Peer learning and breakout groups in live online lectures


Using Microsoft Teams and the Vevox PRS

In many cases we advise teachers not to do live online lectures. They are complicated, prone to technical problems, and lose the flexibility of pre-recorded videos. However, in some cases, they are worth the trouble. They are a good way of teaching in a fast, responsive, way, with students actively engaged together at the same time. This is useful when dealing with a difficult idea, a “threshold concept”. You can use “backchannels” and polling to get instant feedback from the students to evaluate progress, and then adjust your teaching (faster, slower, perhaps trying a different angle if necessary). We call this “responsive teaching”. In live on-campus lectures, we use a personal response system (Vevox) that allows the teacher to poll students, and for students to share ideas and questions through a Q&A channel. The same tool works well online (here’s a video demo).

In on-campus teaching, we can also use peer-learning techniques, and group-learning activities (case-based or problem-based). Again, this transfers well to the online environment. However, to enable this we need a more comprehensive collaboration platform, and some more advanced learning design. Teams, combined with Vevox, is one option. In May 2020 we tried this out at the University of Warwick TEALFest. This video explains why and how, with the complexity of the approach dissected in a kind of service blueprint diagram. As you will see, it is an advanced technique. having an assistant to support the teacher makes it easier. We recommend thoroughly practising and testing out the set up before running it live.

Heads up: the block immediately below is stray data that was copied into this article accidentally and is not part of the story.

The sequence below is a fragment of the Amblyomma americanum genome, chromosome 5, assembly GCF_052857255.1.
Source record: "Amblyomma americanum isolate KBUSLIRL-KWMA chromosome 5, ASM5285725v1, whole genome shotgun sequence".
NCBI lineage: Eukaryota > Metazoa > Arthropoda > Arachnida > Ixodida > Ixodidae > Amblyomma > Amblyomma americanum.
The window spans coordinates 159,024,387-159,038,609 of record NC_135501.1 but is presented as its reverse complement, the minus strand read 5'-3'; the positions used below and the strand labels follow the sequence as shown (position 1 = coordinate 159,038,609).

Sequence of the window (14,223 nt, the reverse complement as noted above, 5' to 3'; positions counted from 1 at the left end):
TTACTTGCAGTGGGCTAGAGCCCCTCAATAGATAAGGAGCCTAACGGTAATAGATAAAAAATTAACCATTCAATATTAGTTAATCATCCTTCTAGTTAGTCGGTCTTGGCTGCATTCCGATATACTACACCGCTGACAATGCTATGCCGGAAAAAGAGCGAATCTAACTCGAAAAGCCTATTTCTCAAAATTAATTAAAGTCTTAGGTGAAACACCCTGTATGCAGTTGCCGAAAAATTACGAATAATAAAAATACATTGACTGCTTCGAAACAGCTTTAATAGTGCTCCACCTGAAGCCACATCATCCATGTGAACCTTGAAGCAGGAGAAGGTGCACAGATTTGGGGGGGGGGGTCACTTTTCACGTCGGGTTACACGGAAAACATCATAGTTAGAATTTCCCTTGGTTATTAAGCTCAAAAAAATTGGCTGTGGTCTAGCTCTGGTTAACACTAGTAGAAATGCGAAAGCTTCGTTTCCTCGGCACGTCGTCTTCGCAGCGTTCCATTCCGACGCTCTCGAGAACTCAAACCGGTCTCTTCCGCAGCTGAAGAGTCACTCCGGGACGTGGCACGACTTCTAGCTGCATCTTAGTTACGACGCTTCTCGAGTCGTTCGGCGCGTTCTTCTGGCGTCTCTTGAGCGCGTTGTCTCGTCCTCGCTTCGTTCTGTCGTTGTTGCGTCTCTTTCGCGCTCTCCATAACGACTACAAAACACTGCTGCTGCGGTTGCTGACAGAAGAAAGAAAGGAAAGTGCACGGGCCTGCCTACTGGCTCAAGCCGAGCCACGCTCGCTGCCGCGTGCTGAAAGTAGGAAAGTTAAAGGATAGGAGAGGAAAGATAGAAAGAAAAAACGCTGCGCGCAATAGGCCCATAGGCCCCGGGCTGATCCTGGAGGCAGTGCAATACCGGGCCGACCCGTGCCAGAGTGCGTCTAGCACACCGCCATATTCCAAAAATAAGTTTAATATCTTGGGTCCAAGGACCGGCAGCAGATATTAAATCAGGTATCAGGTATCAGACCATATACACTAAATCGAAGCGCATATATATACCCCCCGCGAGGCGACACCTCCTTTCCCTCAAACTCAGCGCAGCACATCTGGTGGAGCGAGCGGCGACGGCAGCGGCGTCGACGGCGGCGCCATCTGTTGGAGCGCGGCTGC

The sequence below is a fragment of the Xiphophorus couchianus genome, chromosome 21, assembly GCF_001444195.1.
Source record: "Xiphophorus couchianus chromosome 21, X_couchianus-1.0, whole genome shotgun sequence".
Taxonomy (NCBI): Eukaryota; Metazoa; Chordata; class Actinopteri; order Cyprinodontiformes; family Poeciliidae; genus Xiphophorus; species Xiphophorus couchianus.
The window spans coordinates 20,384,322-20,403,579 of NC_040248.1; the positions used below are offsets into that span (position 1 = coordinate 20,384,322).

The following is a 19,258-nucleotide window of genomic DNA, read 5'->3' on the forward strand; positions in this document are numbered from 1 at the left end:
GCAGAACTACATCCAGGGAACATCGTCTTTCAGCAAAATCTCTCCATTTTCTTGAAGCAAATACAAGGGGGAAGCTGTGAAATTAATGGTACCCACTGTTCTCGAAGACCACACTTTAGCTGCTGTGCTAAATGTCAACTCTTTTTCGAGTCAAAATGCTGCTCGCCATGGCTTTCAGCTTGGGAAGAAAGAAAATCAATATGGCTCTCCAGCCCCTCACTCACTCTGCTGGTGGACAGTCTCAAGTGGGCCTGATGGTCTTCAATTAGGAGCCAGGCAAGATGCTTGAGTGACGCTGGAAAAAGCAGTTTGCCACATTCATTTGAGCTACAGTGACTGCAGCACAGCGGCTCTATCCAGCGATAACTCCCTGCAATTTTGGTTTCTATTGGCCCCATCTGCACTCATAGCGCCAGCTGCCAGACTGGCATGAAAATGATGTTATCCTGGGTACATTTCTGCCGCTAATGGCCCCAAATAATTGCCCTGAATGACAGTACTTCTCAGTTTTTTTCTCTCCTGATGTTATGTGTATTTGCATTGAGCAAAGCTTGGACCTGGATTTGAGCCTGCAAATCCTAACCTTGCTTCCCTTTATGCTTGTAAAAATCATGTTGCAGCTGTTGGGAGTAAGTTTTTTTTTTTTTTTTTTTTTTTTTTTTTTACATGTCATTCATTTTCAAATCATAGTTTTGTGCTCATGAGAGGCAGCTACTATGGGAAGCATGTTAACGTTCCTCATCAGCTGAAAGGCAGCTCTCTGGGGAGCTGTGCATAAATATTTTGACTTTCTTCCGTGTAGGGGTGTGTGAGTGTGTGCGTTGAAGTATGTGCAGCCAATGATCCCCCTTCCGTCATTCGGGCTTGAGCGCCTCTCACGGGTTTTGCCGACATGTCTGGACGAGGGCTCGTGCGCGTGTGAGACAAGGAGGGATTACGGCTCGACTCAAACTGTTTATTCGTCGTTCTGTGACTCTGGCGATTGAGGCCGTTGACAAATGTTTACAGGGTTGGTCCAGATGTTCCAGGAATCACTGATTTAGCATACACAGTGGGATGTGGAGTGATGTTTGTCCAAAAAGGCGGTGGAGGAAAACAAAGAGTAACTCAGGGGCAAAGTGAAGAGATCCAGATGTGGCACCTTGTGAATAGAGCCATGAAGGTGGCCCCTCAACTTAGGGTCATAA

Dr Robert O'Toole NTF

Senior Teaching Fellow, Arts Faculty, University of Warwick. Fellow of the Higher Education Academy, National Teaching Fellow, Warwick Award for Teaching Excellence.

You may also like...